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Thread: Modelling things out of water

  1. #1
    Junior Member Newbie
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    Modelling things out of water

    So I'm taking a graphics course and what I would like to do for my final project is a chess game but I'd like to model the pieces out of water. Basically if any of you have played God of War 3, that's kind of how I want it (here is a link to what I'm thinking of: http://www.youtube.com/watch?v=6sS6U7pTrvs).

    When the piece gets taken I'd like the piece to explode into a shower of water possibly leaving puddles on the board (I have an idea how to do this). But I'm not exactly sure how I'd get the pieces to be modelled out of water (and if I time, fire as well).

    I was thinking of simply modelling the pieces in Maya and applying a 'water' texture map, and to make it look like the water is flowing, I'd have like 10 texture maps I cycle through, all of which are water but in different states. I could do it more dynamically but I have no idea how. Any help is appreciated.

  2. #2
    Senior Member OpenGL Pro
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    Re: Modelling things out of water

    Quote Originally Posted by arian487
    [..] I'd like to model the pieces out of water.
    That made me smile.

    Quote Originally Posted by arian487
    I'd have like 10 texture maps I cycle through, all of which are water but in different states.
    That's actually a valid concept. The simplest way is to bind a different image every frame.

    Code :
     
    // frame i
    glBindTexture(GL_TEXTURE_2D, tex_one);
    // draw piece(s)
     
    // frame i + 1
    glBindTexture(GL_TEXTURE_2D, tex_two);
    //draw pieces 
     
    // a.s.o.

    The obvious drawback is that your textures will "fly" or "crawl" through depending on your frame rate (or better put frame time).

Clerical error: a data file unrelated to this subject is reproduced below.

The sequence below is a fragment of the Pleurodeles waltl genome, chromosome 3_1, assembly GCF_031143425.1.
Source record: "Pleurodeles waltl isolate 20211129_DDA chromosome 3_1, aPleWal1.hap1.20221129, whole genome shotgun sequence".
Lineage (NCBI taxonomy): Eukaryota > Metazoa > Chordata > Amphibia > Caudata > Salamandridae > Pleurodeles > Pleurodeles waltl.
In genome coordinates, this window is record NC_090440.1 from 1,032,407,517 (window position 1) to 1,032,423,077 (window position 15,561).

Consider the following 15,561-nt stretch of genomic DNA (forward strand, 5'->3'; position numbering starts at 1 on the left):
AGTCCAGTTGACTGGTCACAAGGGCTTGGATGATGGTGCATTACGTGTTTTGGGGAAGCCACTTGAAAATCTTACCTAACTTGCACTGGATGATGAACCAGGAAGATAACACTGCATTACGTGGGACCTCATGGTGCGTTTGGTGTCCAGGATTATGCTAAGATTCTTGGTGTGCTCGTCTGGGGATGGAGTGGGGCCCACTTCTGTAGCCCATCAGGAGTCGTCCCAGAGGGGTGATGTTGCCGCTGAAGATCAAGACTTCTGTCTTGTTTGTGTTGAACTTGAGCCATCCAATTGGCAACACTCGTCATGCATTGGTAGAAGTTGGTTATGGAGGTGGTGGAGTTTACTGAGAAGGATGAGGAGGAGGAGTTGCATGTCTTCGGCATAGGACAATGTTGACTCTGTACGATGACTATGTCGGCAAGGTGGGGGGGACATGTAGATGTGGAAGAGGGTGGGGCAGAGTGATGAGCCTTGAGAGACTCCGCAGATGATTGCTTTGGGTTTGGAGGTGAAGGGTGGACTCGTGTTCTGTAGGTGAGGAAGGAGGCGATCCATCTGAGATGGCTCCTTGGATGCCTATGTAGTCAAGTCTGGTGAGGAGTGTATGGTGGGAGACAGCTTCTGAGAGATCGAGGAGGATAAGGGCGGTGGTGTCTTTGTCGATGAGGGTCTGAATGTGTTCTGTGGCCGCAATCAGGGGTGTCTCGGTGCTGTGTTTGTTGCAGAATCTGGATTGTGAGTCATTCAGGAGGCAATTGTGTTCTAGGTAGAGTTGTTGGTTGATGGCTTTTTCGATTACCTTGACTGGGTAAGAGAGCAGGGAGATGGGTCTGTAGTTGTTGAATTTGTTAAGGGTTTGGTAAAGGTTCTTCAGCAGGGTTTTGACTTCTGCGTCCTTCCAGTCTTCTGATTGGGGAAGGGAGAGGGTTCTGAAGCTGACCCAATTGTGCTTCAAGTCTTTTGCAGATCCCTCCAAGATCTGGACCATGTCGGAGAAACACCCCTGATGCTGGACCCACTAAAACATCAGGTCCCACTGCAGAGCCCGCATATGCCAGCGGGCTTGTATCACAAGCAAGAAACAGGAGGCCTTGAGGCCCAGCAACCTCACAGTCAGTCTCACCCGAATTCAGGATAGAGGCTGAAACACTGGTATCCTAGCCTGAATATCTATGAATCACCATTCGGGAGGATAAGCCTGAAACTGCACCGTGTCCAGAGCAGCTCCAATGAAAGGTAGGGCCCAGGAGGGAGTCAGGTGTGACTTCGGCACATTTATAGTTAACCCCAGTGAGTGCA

The better approach is to run a timer and change the texture in a defined interval. Coarsly this will look like this in pseudo-code:

    Code :
     
    // start timer somewhere, keep old time
    if(current_time >= old_time + interval)
    {
       if(current_texture < textures_size)
         ++current_texture;
       else
         current_texture = 0;
     
       glBindTexture(GL_TEXTURE_2D, texture_object[current_texture]);
    }
     
    //draw pieces 
    // a.s.o.

    What you see in most games is a simple "scrolling" texture approach done by offsetting the texture coordinates. This can be done using one or more textures, which can be transformed at different speeds.

    The fixed-function approach using the texture matrix is described here:
    http://glprogramming.com/red/chapter09.html#name8

    Inside a shader it's merely manual offsetting like this:

    Code :
    // for a waterfall you'd want to offset in t direction only
    vec4 WaterColor = texture{2D}(WaterSampler, vec2(TexCoord.s, TexCoord.t - speed * time));

  3. #3
    Junior Member Newbie
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    Re: Modelling things out of water

    Thanks a lot! Had no idea iterating through was actually valid. Would I hardcode the x textures or dynamically do it using just one texture? I actually have no idea how I'd draw x water textures to make it look like the water is flowing, I'm a pretty terrible artist.

  4. #4
    Senior Member OpenGL Pro
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    Re: Modelling things out of water

    Quote Originally Posted by arian487
    Thanks a lot! Had no idea iterating through was actually valid.
    Why not? Playing back a movie is essentially nothing else. Iterating over a number of still images to create the illusion of movement.

    Regarding the creation of the textures I can't help you.

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